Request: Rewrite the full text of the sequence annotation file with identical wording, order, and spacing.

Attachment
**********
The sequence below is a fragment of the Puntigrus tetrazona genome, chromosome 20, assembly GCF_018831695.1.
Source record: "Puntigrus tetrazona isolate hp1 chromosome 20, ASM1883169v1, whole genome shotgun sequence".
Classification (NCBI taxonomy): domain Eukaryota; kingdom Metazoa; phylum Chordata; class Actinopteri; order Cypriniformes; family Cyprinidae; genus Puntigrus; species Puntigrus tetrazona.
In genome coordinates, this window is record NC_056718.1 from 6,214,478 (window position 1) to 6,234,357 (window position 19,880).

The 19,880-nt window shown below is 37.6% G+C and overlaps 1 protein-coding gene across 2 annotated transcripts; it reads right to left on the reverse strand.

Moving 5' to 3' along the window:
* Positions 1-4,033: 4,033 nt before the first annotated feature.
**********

The sequence below is a fragment of the Puntigrus tetrazona genome, chromosome 20, assembly GCF_018831695.1.
Source record: "Puntigrus tetrazona isolate hp1 chromosome 20, ASM1883169v1, whole genome shotgun sequence".
Classification (NCBI taxonomy): domain Eukaryota; kingdom Metazoa; phylum Chordata; class Actinopteri; order Cypriniformes; family Cyprinidae; genus Puntigrus; species Puntigrus tetrazona.
In genome coordinates, this window is record NC_056718.1 from 6,214,478 (window position 1) to 6,234,357 (window position 19,880).

The 19,880-nt window shown below is 37.6% G+C and overlaps 1 protein-coding gene across 2 annotated transcripts; it reads right to left on the reverse strand.

Moving 5' to 3' along the window:
* Positions 1-4,033: 4,033 nt before the first annotated feature.